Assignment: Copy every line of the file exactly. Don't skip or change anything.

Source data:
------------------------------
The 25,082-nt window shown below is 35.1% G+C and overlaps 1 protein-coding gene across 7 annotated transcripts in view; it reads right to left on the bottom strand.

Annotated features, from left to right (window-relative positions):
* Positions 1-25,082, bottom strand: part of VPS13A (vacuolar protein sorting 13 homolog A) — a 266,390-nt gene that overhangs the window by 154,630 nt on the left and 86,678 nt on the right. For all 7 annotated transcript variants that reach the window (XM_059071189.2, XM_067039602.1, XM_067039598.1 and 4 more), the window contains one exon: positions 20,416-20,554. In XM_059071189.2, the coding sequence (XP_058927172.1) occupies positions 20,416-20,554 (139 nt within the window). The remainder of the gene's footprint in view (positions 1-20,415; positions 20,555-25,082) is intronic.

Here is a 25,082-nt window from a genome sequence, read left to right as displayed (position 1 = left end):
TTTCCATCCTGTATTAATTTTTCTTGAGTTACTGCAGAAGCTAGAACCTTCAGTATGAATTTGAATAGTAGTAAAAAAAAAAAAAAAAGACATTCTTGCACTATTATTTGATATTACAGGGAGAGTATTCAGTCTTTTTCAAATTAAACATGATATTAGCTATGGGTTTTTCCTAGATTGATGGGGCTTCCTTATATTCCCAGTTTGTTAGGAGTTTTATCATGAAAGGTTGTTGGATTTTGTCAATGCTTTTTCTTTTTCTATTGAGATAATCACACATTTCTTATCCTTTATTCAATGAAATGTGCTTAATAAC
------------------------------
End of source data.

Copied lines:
The 25,082-nt window shown below is 35.1% G+C and overlaps 1 protein-coding gene across 7 annotated transcripts in view; it reads right to left on the bottom strand.

Annotated features, from left to right (window-relative positions):
* Positions 1-25,082, bottom strand: part of VPS13A (vacuolar protein sorting 13 homolog A) — a 266,390-nt gene that overhangs the window by 154,630 nt on the left and 86,678 nt on the right. For all 7 annotated transcript variants that reach the window (XM_059071189.2, XM_067039602.1, XM_067039598.1 and 4 more), the window contains one exon: positions 20,416-20,554. In XM_059071189.2, the coding sequence (XP_058927172.1) occupies positions 20,416-20,554 (139 nt within the window). The remainder of the gene's footprint in view (positions 1-20,415; positions 20,555-25,082) is intronic.

Here is a 25,082-nt window from a genome sequence, read left to right as displayed (position 1 = left end):
TTTCCATCCTGTATTAATTTTTCTTGAGTTACTGCAGAAGCTAGAACCTTCAGTATGAATTTGAATAGTAGTAAAAAAAAAAAAAAAAGACATTCTTGCACTATTATTTGATATTACAGGGAGAGTATTCAGTCTTTTTCAAATTAAACATGATATTAGCTATGGGTTTTTCCTAGATTGATGGGGCTTCCTTATATTCCCAGTTTGTTAGGAGTTTTATCATGAAAGGTTGTTGGATTTTGTCAATGCTTTTTCTTTTTCTATTGAGATAATCACACATTTCTTATCCTTTATTCAATGAAATGTGCTTAATAAC